Archive for the ‘Language and plants’ Category

Orchids in the rain

January 9, 2018

The first of the blooms on the Jacques orchids (as I think of them), in yesterday’s rain:



Spathy in maturity

January 4, 2018

I call my spathiphyllum Spathy /spǽθi/ for short. Its most recent bloom, which started out all white and calla-like, has now matured to a handsome green:

The mature bloom on the left, a younger bloom (seen from behind) on the right. The plant in its native habitat, on my worktable. (Warwick Rowers engaged in naked horseplay in the background, among other things.)


Yet more green leaves and red berries

December 20, 2017

On the way back from a tea quest to Whole Foods this morning, we came across a handsome low evergreen shrub with stunning yellow-green plumes of leaves, hiding green berries and displaying ripened red berries. The larger scene:

(#1) SkinSpirit, the neighbor in back of my condo complex; crucial plant in bottom right corner


The saguaro in bloom

December 7, 2017

Here in northern California, we’ve had some early rain — not very often and not a lot, but enough to turn the golden hillsides to bright new green. And enough to convince the cacti and succulents in Stanford’s Arizona Garden that Their Time Has Come, so they’re bursting with new growth and breaking out in flowers. Notably, a big ol’ saguaro cactus has thrown out huge creamy blossoms, much like these in this photo from the net:

(#1) The state flower of AZ; NM claims the yucca

Meanwhile, the saguaro serves as an anthromorphic symbol — a man with both arms in the air — and a phallic symbol (an interpretation encouraged by the fact that the cactus is, oh dear, prickly).


100 years of independence

December 6, 2017

Though today is one of the dark days of early December alluded to in my recent posting — it’s Mozart’s death day, a sad occasion indeed — it’s also St. Nicholas’s day (gifts!), and Chris Waigl’s birthday (eggcorns, remote sensing of wildfires in the Arctic, Python, knitting, and more, in three languages!), and Independence Day in Finland. As Riitta Välimaa-Blum reminds me, this year’s Independence Day is something spectacular: the centenary of Finland’s declaration of independence from Russia.

(#1) The Finnish flag

So raise a glass of Lakka (Finnish cloudberry liqueur) or Finlandia vodka, neat, to honor that difficult moment in 1917 — the year should call to your mind both World War I (still underway then) and the Russian revolution, and these enormous upheavals were in fact crucial to Finland’s wresting its independence from Russia.


A golden moment

December 1, 2017

On Wednesday, a visit to the Allied Arts Guild in Menlo Park, just a bit north of where I live, to appreciate its gardens in early winter but not in the rain. An Allied Arts trip always includes a walk through an elaborate formal garden in a courtyard and then on to an allée of classic hybrid tea roses, among them my man Jacques’s special favorite, ‘Mister Lincoln’ (bright red, sturdy, and highly scented; a Mister Lincoln stands over the spot where J’s ashes are buried in Maine).

Since my last visit, the courtyard had been re-worked into a golden garden, a riot of plants with yellow and orange flowers, mostly yellow. Sometimes subtle, often bold, but overall an astonishing sunny effect for the end of November, when a weak sun hangs low in the sky and deciduous trees are almost entirely bare. A garden featuring lots of yellow composites (plants in the aster, or daisy, family, formerly the Compositae, now the Asteraceae); trying to look them up brought me to the wonderful notion of DYCs: Damned Yellow Composites, pretty yellow flowers that are maddeningly difficult to distinguish. So hard to tell one DYC from another.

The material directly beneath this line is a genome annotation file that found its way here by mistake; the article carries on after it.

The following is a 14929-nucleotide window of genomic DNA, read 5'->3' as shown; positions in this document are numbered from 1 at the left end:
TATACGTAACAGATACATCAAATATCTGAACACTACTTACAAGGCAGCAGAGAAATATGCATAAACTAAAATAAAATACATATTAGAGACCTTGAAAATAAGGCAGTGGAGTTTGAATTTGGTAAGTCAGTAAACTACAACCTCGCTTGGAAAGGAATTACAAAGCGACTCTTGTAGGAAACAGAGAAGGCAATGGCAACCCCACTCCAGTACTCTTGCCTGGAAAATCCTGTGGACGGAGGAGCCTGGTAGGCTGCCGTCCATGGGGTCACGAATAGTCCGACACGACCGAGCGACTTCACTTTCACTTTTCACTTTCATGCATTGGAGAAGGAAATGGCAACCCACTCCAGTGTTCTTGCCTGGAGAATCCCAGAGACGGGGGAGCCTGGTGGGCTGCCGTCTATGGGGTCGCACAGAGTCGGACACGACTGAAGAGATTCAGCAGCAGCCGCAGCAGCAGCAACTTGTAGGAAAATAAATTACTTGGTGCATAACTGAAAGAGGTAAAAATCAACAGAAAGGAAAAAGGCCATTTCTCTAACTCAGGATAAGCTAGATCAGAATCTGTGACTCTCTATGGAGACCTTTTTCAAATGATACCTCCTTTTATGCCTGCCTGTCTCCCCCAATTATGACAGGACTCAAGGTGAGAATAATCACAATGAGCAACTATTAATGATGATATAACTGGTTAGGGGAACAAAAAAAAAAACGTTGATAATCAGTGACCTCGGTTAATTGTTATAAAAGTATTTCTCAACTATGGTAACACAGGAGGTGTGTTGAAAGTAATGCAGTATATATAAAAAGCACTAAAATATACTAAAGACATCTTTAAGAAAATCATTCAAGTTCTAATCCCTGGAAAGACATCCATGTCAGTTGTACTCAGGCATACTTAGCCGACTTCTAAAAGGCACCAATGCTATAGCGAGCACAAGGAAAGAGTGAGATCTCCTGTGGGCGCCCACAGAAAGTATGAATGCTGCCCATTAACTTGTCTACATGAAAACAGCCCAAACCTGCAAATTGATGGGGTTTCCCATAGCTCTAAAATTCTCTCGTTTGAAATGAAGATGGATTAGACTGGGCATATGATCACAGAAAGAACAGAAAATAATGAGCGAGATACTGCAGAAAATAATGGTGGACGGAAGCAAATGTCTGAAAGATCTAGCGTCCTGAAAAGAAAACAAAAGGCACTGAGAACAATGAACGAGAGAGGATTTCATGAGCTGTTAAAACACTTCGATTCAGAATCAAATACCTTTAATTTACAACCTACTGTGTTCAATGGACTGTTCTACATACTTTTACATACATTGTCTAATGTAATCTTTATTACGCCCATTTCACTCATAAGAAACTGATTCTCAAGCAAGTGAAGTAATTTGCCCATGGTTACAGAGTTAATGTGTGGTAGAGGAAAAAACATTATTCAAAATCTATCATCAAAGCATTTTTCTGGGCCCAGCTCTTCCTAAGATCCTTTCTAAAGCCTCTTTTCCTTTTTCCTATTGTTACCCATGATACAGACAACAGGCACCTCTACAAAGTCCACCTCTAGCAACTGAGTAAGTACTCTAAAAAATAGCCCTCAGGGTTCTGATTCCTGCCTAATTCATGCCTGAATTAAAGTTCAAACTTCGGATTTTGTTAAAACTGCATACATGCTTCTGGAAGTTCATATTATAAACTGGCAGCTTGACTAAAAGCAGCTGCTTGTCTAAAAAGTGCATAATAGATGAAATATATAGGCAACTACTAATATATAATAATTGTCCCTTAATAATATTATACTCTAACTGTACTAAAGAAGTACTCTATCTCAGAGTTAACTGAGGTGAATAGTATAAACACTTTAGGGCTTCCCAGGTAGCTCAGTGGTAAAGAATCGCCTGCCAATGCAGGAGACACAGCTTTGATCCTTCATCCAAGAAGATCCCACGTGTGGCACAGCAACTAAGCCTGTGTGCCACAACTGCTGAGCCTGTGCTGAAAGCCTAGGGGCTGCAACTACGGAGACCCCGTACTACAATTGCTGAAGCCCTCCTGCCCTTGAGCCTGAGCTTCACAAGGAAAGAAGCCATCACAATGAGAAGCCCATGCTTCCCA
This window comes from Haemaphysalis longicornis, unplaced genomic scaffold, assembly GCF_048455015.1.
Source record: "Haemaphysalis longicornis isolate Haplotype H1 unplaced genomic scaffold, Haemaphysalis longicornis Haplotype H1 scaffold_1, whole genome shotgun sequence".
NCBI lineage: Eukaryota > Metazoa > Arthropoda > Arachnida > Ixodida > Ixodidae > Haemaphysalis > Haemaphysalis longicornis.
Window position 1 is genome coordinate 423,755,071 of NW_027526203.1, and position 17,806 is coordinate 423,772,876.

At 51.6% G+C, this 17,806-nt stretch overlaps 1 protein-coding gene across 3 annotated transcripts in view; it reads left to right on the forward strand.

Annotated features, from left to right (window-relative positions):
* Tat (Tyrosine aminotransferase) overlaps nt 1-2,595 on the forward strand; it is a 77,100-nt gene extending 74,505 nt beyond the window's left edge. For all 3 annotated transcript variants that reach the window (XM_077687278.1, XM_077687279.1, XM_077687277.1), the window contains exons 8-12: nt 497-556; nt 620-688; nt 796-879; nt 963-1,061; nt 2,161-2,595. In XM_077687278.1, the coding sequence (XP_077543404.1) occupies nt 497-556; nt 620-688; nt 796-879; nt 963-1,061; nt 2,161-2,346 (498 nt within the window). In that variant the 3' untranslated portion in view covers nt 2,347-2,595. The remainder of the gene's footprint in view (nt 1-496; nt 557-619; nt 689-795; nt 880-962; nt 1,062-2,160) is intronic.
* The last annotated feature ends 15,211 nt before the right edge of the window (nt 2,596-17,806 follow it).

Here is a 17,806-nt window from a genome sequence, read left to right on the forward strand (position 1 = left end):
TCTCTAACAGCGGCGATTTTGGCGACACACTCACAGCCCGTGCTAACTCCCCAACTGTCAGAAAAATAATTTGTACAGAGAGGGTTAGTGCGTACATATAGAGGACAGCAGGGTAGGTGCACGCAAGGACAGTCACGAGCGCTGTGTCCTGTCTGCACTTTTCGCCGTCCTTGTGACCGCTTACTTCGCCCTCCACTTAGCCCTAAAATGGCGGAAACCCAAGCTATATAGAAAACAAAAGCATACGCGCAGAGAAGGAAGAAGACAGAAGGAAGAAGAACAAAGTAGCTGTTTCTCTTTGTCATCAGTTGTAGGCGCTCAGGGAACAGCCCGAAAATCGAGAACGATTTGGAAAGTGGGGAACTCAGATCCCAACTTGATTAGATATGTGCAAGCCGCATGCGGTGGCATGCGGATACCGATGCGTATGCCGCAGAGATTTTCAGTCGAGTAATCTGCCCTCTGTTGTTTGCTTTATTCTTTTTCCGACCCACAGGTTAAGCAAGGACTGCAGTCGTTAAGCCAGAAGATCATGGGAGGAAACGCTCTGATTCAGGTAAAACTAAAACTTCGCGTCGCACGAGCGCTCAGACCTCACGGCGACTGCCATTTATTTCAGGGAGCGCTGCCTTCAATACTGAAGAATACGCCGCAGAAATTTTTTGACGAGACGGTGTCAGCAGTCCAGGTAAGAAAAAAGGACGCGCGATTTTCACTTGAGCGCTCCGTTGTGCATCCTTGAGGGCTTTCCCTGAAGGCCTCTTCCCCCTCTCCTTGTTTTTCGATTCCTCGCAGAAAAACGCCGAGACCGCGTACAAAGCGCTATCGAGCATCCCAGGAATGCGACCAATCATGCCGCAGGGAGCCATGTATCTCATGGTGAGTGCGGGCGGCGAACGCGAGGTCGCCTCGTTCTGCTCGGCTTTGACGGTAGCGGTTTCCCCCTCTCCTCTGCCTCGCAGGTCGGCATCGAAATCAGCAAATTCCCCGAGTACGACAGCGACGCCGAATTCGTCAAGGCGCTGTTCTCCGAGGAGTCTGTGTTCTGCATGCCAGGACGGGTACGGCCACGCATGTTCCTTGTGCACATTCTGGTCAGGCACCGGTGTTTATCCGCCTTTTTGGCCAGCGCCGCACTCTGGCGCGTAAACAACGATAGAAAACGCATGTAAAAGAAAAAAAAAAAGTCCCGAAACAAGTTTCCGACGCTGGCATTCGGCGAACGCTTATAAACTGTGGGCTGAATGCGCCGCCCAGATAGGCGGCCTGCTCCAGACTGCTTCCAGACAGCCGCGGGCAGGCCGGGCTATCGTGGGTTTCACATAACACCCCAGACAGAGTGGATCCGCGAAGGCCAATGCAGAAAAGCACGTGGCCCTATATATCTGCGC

Xmas bell flowering maple

November 21, 2017


A plant masquerading as a gaudy glass Christmas ornament, or vice versa. Abutilon ‘Tiger Eye’, now blooming showily at the Gamble Garden in Palo Alto, along with some other less spectacular flowering maples. It’s their season.


Orchids on the march

November 13, 2017

Starting in May, we had a series of extraordinary heat waves, with record-breaking high temperatures again and again (sometimes 10 degrees F. above the record for the day). Then the heat waves broke and temperatures dropped by about 40 degrees, to something like normal. This seems to have convinced winter-blooming plants, like my cymbidium orchids, that winter had come, so they started sending up flower shoots. By Halloween, about six weeks early, we had this:

(#1) Yellow cymbidium in bloom


The succulent report

November 4, 2017

Garden news from Ramona St.: two succulents (a variegated agave and an aloe vera) advance, yellow cymbidium (orchid) comes into bloom. Pictures of the first two below, of the third to come (when the flowers open up fully).


The X-Bulbs, plus Greek Sword

October 27, 2017

It started a while back with a pair of morning names: Ixia and Sparaxis. Two showy bulbs, united by the letter X. They led to (in alphabetical order) ChionodoxaCyanixia, Hesperoxiphon, Ixiolirion, Oxalis, Xenoscapa. And from Hesperoxiphon, through its sword-bearing component (Gk. xiphos ‘sword’), to Xiphion, which we know now in its Latin version Gladiolus.

Along the way, some reflections on categorization and labeling in the plant world.